Quintessential Rome: Cacio e Pepe

In the course of a typical Italian meal, you will go from aperitivo, with a light drink or two and a few small snacks, on to dinner, which comes in a series of courses: antipasti, primi, secondi, contorni, and dolce. Pasta falls into the primi category, and in Rome, one of the most popular choices is a dish that dates back to the Roman Empire called cacio e pepe

Dubbed by celebrity chef Anthony Bourdain to be “the greatest thing in the world,” cacio e pepe is a simple, classic dish that involves just four ingredients: pecorino Romano cheese, pepper, salt, and tonnarelli pasta. While the tonnarelli noodle is not required, it is the preferred shape and texture to blend and hold the luscious sauce—and if you’ve spent any time in Italy, you know Italians have very particular guidelines as to which pasta goes best with which sauce. 

Image Credit: PDPhotos from Pixabay

While formaggio is the Italian word for cheese, cacio is the equivalent in the Roman dialect. Pepe translates to pepper, so the name is straight to the point: cheese and pepper. The ancient recipe originated with shepherds out on long journeys. Dried pasta, black pepper, and aged pecorino could keep for long periods of time, and they lent themselves easily to a hearty, sustaining meal. Carbonara is another famous pasta dish that originated with shepherds, who could carry a hunk of pork, along with their cheese and pepper, and grab an egg along the way. The food writer Maureen Fant told PRI’s The World that it’s important to remember that “this kind of food represents social history. It’s the history of a people, and when it all gets mixed up, we forget who these people are, and who they were, and how they started, and all the hard work they did.” Ordering cacio e pepe or carbonara today, it’s true that most are unlikely to understand the modest beginnings of these dishes, especially as they are served in Italian restaurants around the world and occasionally by chefs mixing the ingredients directly in a large rind of pecorino cheese for showmanship.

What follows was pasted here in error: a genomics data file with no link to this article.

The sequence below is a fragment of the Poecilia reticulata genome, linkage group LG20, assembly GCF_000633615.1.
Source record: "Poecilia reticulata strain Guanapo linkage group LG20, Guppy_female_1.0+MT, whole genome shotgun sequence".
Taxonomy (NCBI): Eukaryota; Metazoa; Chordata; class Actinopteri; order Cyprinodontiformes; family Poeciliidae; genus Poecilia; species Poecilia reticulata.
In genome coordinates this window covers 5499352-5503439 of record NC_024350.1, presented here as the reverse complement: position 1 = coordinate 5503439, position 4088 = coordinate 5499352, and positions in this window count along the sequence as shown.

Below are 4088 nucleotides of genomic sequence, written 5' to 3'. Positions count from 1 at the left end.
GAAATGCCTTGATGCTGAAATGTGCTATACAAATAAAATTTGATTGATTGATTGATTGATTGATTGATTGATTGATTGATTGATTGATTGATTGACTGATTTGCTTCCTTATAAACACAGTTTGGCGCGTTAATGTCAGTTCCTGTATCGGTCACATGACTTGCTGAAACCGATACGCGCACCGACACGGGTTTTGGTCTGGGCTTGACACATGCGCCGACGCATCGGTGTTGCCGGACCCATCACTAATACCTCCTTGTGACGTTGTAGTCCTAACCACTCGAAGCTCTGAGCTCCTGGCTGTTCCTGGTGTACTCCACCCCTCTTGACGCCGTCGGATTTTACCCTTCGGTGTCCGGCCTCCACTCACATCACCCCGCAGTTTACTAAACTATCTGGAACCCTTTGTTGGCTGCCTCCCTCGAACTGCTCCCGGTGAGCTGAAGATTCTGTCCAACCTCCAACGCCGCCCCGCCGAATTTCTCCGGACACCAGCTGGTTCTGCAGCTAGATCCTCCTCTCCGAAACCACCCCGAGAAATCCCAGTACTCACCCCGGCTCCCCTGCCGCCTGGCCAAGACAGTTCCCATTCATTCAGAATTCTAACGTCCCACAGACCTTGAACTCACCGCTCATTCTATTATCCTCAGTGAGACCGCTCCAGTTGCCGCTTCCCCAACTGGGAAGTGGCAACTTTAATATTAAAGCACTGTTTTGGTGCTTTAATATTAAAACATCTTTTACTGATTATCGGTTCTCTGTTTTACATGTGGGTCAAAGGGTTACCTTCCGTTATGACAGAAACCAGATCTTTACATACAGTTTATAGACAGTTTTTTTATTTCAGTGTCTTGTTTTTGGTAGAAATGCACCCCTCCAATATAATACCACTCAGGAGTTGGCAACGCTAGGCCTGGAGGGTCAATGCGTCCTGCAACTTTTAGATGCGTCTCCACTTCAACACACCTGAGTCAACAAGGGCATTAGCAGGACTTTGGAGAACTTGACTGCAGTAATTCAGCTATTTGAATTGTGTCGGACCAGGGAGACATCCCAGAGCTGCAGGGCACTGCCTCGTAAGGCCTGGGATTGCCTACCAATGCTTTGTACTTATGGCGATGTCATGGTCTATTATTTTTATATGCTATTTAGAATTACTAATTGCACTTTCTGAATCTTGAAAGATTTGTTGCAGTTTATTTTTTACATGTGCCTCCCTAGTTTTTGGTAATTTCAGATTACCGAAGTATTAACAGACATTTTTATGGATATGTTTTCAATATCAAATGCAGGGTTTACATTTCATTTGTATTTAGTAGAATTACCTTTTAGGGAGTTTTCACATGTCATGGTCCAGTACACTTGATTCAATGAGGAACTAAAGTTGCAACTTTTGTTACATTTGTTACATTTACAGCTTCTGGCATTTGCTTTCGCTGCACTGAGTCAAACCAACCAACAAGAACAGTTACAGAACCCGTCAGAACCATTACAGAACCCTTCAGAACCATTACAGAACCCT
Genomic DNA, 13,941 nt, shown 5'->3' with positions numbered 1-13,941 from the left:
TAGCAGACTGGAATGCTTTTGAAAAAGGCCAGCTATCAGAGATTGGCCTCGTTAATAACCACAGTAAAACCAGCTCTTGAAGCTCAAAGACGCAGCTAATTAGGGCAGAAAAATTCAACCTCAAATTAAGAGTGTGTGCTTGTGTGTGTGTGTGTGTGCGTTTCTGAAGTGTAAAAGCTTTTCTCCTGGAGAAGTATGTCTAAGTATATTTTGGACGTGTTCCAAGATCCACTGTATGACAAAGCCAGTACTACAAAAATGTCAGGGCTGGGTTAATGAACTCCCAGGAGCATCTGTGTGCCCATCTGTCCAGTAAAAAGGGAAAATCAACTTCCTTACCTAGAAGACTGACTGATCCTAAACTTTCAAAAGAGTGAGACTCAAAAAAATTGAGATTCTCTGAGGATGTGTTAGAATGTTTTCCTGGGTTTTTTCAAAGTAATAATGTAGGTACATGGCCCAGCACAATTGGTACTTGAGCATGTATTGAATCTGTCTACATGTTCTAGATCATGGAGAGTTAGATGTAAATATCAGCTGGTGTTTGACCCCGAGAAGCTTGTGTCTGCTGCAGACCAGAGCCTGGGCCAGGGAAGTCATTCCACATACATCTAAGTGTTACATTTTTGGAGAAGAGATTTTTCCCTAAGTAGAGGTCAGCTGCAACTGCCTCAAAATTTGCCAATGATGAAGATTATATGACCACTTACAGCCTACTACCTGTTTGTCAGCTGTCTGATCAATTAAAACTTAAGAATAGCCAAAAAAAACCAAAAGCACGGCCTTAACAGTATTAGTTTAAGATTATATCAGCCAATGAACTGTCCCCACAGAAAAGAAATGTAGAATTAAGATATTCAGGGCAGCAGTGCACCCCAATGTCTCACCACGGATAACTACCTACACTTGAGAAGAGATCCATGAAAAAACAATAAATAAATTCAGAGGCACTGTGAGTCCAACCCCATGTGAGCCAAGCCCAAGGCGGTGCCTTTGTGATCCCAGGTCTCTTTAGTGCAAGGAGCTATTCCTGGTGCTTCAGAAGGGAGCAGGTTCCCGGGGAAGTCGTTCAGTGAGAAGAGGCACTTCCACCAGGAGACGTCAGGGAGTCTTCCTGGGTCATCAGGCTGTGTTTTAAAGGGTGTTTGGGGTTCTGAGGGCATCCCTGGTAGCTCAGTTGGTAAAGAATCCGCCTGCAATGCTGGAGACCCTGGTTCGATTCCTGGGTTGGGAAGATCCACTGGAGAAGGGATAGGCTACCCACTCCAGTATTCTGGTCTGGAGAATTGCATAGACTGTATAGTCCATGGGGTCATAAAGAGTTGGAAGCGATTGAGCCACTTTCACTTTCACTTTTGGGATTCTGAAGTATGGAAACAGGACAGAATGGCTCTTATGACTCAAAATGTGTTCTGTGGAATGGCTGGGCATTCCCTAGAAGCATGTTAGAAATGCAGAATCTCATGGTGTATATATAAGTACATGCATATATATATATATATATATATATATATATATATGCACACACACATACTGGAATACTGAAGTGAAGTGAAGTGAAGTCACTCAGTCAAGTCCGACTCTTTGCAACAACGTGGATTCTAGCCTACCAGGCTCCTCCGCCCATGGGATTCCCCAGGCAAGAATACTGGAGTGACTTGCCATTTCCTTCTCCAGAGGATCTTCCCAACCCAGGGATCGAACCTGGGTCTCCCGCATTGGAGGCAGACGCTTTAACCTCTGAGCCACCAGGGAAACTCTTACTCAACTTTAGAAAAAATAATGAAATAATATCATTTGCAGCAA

Image Credit: Flickr user kurmanphotos (CC BY 2.0)

When making cacio e pepe at home, be wary of recipes that suggest the use of cream, butter, or oil—they are not at all necessary to achieving the rich sauce. Instead it’s the magical alchemy of hot salted water, the pasta’s starch, and the dry, room temperature cheese that create just the right texture to coat every noodle. Although the ingredients are simple, mastering the perfect consistency of the cheese and pepper sauce may take some practice. Fear not. Once you perfect this recipe, you’ll not only have a go-to meal for life, you’ll be part of a storied tradition as old as Rome itself.

Feature Image: Popo le Chien – Own work (CC BY-SA 3.0)

0 0 votes
Article Rating
Notify of

Inline Feedbacks
View all comments